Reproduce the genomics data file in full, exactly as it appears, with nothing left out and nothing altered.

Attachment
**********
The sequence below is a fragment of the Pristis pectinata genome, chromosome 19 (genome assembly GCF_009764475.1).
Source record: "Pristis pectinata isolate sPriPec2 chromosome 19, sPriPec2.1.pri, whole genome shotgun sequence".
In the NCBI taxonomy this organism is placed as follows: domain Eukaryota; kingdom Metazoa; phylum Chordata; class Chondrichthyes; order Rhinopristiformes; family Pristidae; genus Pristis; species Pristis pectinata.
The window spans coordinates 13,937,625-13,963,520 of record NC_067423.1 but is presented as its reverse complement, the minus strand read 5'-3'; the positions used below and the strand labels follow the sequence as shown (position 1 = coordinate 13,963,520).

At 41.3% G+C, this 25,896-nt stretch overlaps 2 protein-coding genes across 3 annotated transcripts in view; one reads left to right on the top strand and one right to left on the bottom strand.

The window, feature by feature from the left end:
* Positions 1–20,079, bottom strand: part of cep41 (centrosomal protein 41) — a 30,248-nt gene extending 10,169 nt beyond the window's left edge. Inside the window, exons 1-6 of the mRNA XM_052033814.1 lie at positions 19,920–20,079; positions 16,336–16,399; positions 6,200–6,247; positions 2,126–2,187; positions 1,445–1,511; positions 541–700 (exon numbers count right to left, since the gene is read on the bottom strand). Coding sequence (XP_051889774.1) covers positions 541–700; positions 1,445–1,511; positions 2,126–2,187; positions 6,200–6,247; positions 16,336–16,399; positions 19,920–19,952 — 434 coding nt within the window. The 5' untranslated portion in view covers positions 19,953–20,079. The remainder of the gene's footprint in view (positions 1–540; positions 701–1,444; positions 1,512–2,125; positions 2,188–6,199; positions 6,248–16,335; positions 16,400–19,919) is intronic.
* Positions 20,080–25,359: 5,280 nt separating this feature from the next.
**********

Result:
The sequence below is a fragment of the Pristis pectinata genome, chromosome 19 (genome assembly GCF_009764475.1).
Source record: "Pristis pectinata isolate sPriPec2 chromosome 19, sPriPec2.1.pri, whole genome shotgun sequence".
In the NCBI taxonomy this organism is placed as follows: domain Eukaryota; kingdom Metazoa; phylum Chordata; class Chondrichthyes; order Rhinopristiformes; family Pristidae; genus Pristis; species Pristis pectinata.
The window spans coordinates 13,937,625-13,963,520 of record NC_067423.1 but is presented as its reverse complement, the minus strand read 5'-3'; the positions used below and the strand labels follow the sequence as shown (position 1 = coordinate 13,963,520).

At 41.3% G+C, this 25,896-nt stretch overlaps 2 protein-coding genes across 3 annotated transcripts in view; one reads left to right on the top strand and one right to left on the bottom strand.

The window, feature by feature from the left end:
* Positions 1–20,079, bottom strand: part of cep41 (centrosomal protein 41) — a 30,248-nt gene extending 10,169 nt beyond the window's left edge. Inside the window, exons 1-6 of the mRNA XM_052033814.1 lie at positions 19,920–20,079; positions 16,336–16,399; positions 6,200–6,247; positions 2,126–2,187; positions 1,445–1,511; positions 541–700 (exon numbers count right to left, since the gene is read on the bottom strand). Coding sequence (XP_051889774.1) covers positions 541–700; positions 1,445–1,511; positions 2,126–2,187; positions 6,200–6,247; positions 16,336–16,399; positions 19,920–19,952 — 434 coding nt within the window. The 5' untranslated portion in view covers positions 19,953–20,079. The remainder of the gene's footprint in view (positions 1–540; positions 701–1,444; positions 1,512–2,125; positions 2,188–6,199; positions 6,248–16,335; positions 16,400–19,919) is intronic.
* Positions 20,080–25,359: 5,280 nt separating this feature from the next.